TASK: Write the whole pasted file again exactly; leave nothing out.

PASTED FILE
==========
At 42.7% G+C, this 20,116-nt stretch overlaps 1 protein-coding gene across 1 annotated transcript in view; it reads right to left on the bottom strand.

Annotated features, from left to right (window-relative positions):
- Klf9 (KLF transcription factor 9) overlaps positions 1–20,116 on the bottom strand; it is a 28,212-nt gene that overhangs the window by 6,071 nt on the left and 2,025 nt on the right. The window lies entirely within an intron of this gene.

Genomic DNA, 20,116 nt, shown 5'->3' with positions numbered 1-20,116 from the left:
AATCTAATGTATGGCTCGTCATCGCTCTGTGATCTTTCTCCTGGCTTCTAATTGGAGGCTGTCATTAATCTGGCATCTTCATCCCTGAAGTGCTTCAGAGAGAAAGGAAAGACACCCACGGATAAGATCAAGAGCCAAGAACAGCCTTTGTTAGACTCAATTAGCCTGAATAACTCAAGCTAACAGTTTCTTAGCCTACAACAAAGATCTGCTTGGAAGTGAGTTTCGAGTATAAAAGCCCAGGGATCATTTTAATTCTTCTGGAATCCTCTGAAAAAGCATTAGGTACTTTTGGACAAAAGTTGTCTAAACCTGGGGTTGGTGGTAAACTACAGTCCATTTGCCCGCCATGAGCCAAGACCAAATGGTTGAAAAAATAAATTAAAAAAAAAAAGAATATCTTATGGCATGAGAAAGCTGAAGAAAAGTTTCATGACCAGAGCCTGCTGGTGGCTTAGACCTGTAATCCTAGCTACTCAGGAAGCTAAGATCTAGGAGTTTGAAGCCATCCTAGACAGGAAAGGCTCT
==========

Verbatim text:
At 42.7% G+C, this 20,116-nt stretch overlaps 1 protein-coding gene across 1 annotated transcript in view; it reads right to left on the bottom strand.

Annotated features, from left to right (window-relative positions):
- Klf9 (KLF transcription factor 9) overlaps positions 1–20,116 on the bottom strand; it is a 28,212-nt gene that overhangs the window by 6,071 nt on the left and 2,025 nt on the right. The window lies entirely within an intron of this gene.

Genomic DNA, 20,116 nt, shown 5'->3' with positions numbered 1-20,116 from the left:
AATCTAATGTATGGCTCGTCATCGCTCTGTGATCTTTCTCCTGGCTTCTAATTGGAGGCTGTCATTAATCTGGCATCTTCATCCCTGAAGTGCTTCAGAGAGAAAGGAAAGACACCCACGGATAAGATCAAGAGCCAAGAACAGCCTTTGTTAGACTCAATTAGCCTGAATAACTCAAGCTAACAGTTTCTTAGCCTACAACAAAGATCTGCTTGGAAGTGAGTTTCGAGTATAAAAGCCCAGGGATCATTTTAATTCTTCTGGAATCCTCTGAAAAAGCATTAGGTACTTTTGGACAAAAGTTGTCTAAACCTGGGGTTGGTGGTAAACTACAGTCCATTTGCCCGCCATGAGCCAAGACCAAATGGTTGAAAAAATAAATTAAAAAAAAAAAGAATATCTTATGGCATGAGAAAGCTGAAGAAAAGTTTCATGACCAGAGCCTGCTGGTGGCTTAGACCTGTAATCCTAGCTACTCAGGAAGCTAAGATCTAGGAGTTTGAAGCCATCCTAGACAGGAAAGGCTCT